D.M.: In my opinion, study and research are fundamental for growth. There is a time for learning and a time to apply what you’ve learned. I see my generation as very combative, and I like it. I like comparison, I like a bit of healthy competition. I hope someday to be part of a workgroup that stimulates my desire to improve myself.
What is it you love about fashion and your work?
D.M.: Since childhood I’ve always been encouraged to do what I want, to express myself without restrictions. Fashion is like freeing the ego, communicating what you have inside, giving part of yourself to others. I love everything I’m doing, I like seeing people enjoying being in one of my creations, I like seeing my ideas realised.
Clothes play an important role, communicating the ideas of their designer. Sometime the story behind a garment sells more than the garment itself. You have to create a continuum between fashion designer and client.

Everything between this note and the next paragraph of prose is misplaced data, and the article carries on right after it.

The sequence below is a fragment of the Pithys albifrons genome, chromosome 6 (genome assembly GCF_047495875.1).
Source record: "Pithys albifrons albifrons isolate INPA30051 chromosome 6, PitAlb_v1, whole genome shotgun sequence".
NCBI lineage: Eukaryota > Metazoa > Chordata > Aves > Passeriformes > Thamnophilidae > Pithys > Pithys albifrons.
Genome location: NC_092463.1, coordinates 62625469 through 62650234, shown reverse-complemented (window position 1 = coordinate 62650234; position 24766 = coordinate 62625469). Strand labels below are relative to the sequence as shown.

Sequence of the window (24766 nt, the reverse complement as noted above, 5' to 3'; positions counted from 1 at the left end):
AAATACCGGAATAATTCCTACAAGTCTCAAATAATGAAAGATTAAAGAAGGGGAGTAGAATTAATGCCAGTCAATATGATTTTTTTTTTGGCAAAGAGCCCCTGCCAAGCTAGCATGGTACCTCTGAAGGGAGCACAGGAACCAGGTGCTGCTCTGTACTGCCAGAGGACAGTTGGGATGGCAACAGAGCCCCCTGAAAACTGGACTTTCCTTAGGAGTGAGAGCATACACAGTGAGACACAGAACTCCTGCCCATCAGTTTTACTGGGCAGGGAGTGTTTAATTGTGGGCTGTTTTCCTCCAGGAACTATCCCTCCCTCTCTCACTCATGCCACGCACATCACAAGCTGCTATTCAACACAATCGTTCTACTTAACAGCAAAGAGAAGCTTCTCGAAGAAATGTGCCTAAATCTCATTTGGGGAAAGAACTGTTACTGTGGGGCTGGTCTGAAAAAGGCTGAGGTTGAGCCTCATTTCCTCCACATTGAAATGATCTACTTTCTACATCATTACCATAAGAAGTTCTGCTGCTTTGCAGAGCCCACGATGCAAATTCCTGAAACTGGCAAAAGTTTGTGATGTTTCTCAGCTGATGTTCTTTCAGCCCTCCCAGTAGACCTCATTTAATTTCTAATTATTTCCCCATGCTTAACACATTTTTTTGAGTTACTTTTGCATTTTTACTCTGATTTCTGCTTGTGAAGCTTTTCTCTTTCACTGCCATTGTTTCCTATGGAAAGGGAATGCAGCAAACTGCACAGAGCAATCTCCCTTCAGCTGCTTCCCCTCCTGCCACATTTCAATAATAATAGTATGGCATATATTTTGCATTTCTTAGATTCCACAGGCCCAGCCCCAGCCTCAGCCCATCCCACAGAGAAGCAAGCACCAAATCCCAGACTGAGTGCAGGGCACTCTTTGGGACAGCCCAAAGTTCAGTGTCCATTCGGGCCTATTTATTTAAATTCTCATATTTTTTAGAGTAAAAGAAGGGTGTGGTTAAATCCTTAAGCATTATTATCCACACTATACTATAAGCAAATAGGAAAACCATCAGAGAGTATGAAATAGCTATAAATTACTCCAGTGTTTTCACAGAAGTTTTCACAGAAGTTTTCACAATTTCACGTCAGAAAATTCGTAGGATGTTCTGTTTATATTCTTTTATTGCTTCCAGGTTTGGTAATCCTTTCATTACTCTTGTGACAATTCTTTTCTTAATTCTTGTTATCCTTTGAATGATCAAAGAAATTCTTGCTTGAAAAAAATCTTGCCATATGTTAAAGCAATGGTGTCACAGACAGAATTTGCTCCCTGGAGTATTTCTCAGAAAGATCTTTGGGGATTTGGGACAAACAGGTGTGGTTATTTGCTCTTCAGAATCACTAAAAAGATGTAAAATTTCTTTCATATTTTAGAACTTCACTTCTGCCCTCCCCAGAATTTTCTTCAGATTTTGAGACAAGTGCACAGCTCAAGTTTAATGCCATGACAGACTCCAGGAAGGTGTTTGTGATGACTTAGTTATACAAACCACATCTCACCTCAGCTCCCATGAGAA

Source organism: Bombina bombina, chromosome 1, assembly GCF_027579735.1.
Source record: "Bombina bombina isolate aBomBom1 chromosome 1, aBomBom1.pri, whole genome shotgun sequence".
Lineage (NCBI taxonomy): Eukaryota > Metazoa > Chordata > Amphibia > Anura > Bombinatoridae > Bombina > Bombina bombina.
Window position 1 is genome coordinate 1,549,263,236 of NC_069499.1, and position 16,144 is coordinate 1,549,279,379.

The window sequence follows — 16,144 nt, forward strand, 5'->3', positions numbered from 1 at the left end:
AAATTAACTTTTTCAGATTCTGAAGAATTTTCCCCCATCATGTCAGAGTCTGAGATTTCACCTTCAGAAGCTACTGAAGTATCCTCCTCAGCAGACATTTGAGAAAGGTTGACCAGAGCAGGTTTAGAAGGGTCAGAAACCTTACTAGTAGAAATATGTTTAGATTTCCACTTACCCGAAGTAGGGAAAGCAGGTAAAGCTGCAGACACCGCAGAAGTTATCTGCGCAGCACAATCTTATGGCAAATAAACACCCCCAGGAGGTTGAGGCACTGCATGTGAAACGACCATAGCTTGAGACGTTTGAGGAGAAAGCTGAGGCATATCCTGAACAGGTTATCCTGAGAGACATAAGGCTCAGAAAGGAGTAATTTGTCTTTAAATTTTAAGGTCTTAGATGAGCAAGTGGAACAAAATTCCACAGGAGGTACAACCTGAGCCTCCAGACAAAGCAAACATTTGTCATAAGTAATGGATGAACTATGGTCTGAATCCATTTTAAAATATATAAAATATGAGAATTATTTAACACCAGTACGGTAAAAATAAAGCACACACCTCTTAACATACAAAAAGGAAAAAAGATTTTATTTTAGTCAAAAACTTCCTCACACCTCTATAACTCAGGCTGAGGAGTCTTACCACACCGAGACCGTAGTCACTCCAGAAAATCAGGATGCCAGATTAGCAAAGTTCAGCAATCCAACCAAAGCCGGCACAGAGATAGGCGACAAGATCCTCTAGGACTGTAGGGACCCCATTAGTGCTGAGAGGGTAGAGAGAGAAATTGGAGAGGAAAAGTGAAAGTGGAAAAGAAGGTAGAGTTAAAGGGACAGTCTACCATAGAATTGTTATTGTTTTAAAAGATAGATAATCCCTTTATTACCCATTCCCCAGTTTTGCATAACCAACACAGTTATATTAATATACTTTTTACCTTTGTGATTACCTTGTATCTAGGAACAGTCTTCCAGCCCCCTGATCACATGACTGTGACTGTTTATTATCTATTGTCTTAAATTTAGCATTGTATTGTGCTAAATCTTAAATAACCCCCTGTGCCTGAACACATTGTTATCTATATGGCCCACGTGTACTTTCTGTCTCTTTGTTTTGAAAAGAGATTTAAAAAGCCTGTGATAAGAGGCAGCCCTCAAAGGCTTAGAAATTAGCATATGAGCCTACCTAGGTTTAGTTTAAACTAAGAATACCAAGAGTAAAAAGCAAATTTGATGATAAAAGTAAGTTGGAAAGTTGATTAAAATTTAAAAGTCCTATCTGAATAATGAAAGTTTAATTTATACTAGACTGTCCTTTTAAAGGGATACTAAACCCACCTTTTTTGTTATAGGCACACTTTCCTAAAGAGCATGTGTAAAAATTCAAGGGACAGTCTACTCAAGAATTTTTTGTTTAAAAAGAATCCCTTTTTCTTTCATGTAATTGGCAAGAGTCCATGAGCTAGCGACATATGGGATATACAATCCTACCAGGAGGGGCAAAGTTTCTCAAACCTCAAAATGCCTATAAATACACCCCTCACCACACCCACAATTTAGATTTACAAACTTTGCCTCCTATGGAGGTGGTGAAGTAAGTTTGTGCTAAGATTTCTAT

What is the role of fashion today, in your opinion?
D.M.: Fashion is the face of society. We live in a time of great scientific and technological discovery. Society is in a constant state of frenetic development. The excessive artifice of digitalisation will perhaps make us lose touch with reality. The purpose of fashion in this time of such rapid change, should be to manage to uniform the human being to the point there are no differences between man and woman.
About your project for Bagutta, you quote Haruki Murakami “A white shirt someone forgot to take down, was hanging on the washing line and fluttering in the sunset like an abandoned skin”. Do you often base your creations on literature, art and memories?
D.M.: For my creations I often draw on quotes and dreams, and even more often on myths and legends (my classics-oriented education is a great help there). I think that to create clothes and create innovation you have to know some history, some fundaments at least. I find the study of art fascinating, discovering the stories behind the brushstrokes. In fashion, like in many other fields, you have to be aware of your work, move quickly and neglect mothing. I see the creative process as a “stream of consciousness”, formed by all the thoughts of an individual.
What is LOKE for you?
D.M.: I saw the LOKE project as an opportunity. They’re doing a great job giving young designers like us the chance to get on in the world of fashion. As soon as I saw the project for Bagutta I was fascinated by that white shirt concept, and at that point I simply had to be part of it.